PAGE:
But we just sat out the day reading and doung a few odd jobs. With the drop in temperature, wind and rain, we were grateful for the Espar heater, running constantly to keep us warm and dry. The forecast was not for better weather, but for worse, so in late afternoon we set a second anchor to ensure we wouldn't drag in the high winds. And so did the other boats in the creek. For dinner we decided on something warming, and made Spaghetti Bolognese. Very tasty, with a nice Italian red wine to go with it.
10/04/2006, Chesapeake Bay
Here's a picture of Fraser & I at Jellyfish Joel's Tropical Beach Bar on Fairlee Creek. Note the palm trees, put out by Jellyfish Joel. Apparently they die each winter and he re-plants in the spring!
October 1, 2006
After breakfast we motored about a mile upstream to see the village of Georgetown. It was quite a sight! There is really no village there at all, but about six huge marinas holding at least one thousand boats! We just motored around then left as there seemed to be no place to land a dinghy to go ashore. After motoring out the Sassafras, we hoisted sail and sailed into a crab pot tangling its rope in our rudder. We managed to clear it after some fiddling, only to go over another. This time I had to put on my dive gear and take a swim. Although the water is warmer than Maine, its not balmy! And it is so full of silt I had to work by feel as I could see nothing. But we got it cleared, and were off to Fairlee Creek, whose entrance made Turner creek look easy. The guide books both said that you must follow the marks, even though you will swear they are wrong, and head for the beach, not turning until you can just about reach ashore to shake hands with someone on the beach. So we followed the directions, and with the depth sounder alarm chirping at us, we made our way in. It was another beautiful creek, and in the off-season, only holding about six other cruisers (plus a huge marina). We dinghied ashore for a short walk, watched a power boat that was trying to leave get his prop caught in a crab pot (making us feel better), and headed back to the boat for dinner.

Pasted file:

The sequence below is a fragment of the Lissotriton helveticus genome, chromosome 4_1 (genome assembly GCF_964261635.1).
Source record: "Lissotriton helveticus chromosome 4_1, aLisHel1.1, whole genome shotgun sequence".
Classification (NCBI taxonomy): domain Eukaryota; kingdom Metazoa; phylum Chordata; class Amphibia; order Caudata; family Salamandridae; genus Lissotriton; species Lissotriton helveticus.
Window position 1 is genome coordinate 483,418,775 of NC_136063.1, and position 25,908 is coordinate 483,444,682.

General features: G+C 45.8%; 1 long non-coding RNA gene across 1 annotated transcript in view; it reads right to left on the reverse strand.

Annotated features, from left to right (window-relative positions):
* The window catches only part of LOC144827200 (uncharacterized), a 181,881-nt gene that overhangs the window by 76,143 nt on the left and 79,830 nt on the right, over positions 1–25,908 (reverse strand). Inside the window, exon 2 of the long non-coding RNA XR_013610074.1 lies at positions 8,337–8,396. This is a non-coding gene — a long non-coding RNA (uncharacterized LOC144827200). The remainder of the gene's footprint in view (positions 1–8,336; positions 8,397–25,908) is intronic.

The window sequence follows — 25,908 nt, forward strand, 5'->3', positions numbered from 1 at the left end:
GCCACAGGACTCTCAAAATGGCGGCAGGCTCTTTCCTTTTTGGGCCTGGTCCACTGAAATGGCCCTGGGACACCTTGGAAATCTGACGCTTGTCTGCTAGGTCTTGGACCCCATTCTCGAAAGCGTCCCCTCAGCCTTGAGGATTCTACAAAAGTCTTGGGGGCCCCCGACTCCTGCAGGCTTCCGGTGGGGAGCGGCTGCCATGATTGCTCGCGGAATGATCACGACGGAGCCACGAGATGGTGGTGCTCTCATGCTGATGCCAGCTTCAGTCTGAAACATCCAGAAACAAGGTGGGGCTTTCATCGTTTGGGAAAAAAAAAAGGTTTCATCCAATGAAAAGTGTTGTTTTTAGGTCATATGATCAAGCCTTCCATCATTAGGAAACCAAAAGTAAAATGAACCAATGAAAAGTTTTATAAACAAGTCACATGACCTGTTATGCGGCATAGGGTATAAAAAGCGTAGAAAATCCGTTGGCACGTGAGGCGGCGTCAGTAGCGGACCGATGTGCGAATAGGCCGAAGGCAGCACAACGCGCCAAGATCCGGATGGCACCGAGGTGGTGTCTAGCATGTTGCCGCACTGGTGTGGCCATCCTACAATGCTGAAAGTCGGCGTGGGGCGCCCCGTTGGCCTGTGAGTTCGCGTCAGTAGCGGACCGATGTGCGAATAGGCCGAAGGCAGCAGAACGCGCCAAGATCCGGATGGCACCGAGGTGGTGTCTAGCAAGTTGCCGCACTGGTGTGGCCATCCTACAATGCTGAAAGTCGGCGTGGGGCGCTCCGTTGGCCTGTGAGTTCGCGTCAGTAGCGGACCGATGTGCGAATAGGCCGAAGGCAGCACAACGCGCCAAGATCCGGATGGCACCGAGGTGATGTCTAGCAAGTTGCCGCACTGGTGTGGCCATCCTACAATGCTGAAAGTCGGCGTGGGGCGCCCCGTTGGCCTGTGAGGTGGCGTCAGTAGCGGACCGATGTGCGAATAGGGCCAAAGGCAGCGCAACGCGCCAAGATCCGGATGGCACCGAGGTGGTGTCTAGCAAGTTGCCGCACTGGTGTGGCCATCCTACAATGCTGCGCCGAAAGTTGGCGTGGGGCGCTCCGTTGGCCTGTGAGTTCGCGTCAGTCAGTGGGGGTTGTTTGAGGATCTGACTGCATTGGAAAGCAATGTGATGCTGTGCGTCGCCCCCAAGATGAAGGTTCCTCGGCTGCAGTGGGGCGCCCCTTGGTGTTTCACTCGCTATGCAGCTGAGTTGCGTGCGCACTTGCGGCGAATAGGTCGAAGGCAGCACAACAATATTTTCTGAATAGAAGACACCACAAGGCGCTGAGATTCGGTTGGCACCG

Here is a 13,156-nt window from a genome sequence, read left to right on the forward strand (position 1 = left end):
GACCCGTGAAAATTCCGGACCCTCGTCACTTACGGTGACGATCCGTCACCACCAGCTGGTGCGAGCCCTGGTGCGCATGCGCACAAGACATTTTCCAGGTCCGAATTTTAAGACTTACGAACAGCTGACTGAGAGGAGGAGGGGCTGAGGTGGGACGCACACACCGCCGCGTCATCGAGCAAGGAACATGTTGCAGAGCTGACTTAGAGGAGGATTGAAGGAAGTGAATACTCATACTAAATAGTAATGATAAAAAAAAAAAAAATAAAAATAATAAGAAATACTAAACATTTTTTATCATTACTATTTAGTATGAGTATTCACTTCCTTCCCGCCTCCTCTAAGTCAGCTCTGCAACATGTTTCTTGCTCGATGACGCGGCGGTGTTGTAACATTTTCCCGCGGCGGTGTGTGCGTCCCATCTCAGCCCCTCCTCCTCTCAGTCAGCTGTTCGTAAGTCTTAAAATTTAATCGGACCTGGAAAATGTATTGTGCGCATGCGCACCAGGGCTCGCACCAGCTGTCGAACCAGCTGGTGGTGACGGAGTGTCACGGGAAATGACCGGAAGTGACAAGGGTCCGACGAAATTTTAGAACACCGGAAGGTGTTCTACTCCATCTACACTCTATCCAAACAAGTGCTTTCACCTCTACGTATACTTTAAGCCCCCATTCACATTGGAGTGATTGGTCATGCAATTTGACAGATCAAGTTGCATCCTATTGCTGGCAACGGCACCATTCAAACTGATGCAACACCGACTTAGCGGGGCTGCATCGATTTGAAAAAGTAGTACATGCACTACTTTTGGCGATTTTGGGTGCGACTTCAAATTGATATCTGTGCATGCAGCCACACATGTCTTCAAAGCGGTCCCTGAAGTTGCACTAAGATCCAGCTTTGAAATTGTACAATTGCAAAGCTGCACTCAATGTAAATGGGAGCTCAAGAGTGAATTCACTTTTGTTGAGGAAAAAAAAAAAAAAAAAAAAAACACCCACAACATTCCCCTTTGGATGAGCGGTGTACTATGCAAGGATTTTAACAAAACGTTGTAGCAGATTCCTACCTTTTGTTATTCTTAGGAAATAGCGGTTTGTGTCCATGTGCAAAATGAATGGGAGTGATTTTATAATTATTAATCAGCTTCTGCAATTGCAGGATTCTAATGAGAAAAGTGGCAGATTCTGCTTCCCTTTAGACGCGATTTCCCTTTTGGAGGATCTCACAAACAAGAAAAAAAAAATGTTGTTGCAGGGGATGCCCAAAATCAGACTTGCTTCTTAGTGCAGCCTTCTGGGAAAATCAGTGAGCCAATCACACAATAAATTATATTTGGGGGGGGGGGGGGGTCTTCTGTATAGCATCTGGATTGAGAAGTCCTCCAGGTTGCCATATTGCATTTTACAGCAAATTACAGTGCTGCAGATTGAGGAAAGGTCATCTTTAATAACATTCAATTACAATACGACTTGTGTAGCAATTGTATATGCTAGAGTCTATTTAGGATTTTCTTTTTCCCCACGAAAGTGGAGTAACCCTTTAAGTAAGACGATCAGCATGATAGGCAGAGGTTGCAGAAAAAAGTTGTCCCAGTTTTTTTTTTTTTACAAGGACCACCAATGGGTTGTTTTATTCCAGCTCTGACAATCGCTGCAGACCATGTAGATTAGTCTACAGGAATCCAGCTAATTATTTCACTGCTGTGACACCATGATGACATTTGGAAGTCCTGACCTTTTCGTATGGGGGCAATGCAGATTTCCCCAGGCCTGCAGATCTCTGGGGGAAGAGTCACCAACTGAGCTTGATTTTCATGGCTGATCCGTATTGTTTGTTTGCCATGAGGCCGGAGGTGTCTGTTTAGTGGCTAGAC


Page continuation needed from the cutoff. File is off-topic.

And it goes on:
October 2, 2006
Today we sailed into Baltimore. If we thought we had seen a lot of boats before, we were sadly mistaken! In the highly sheltered Inner Harbor, we saw marina after marina, all huge! Because we wanted to be near the "Little Italy" section of the city, we chose Inner Harbor East marina, and called them. With directions to our berth, we headed in and tied up at berth H1. We had read that the Lexington Market was worth a visit, so we took hailed a taxi and headed out. We decided on a cab due to the distance, but as we got closer, we decided the cab was a good idea for another reason... it's located in a rough area of town! Inside it was chaos, and I'm sure we stood out as tourists in spite of our attempts otherwise. But we headed to Fairlee's booth which is reported to have the best Lump Crab Cakes on the Chesapeake. And they must be right! They were excellent, eaten on site at stand-up tables (no seating at Fairlees). We bought some sea bass for dinner the next night and wandered around the huge market for a while, then hailed a cab for the marina. Baltimore has done a tremendous job of restoring its waterfront, and we spent the rest of the afternoon wandering around. In the evening we went up to Little Italy and after checking menus at a few of the many restaurants, we chose one and had a great dinner compliments of Fraser. Thanks, Fraser!
October 3, 2006
Leaving Baltimore, we headed across the bay in a nice following breeze and sailed up the Chester River and into the Corsica River, where we had another beautiful anchorage. We had our sea bass for dinner, baked in a Mediterranean sauce that we made up, accompanied by a Greek salad and a nice cold chardonnay. I have gotten the email and weatherfax programs working on the SSB, but not tried voice communication. Tonight I tried to contact my brother Bill (Bill is a ham radio operator). No luck. We'll try again tomorrow night.
October 4, 2006